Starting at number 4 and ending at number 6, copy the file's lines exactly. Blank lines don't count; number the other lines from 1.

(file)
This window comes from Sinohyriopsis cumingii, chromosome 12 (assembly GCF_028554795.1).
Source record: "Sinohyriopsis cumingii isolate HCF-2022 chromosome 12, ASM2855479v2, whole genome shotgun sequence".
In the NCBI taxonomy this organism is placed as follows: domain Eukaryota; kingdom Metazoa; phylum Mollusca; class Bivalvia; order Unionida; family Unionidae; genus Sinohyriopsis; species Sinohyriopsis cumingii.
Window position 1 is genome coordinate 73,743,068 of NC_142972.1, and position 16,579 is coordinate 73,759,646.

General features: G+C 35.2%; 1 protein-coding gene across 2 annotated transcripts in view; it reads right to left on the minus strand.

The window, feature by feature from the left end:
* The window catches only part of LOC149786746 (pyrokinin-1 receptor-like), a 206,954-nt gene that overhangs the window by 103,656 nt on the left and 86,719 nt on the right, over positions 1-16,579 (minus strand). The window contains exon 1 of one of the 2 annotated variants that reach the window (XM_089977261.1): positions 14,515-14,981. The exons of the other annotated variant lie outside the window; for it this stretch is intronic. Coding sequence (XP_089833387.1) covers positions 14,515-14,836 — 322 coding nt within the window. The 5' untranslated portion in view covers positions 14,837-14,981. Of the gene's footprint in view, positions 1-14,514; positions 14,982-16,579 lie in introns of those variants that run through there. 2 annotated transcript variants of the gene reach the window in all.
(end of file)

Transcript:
Window position 1 is genome coordinate 73,743,068 of NC_142972.1, and position 16,579 is coordinate 73,759,646.

General features: G+C 35.2%; 1 protein-coding gene across 2 annotated transcripts in view; it reads right to left on the minus strand.

The window, feature by feature from the left end: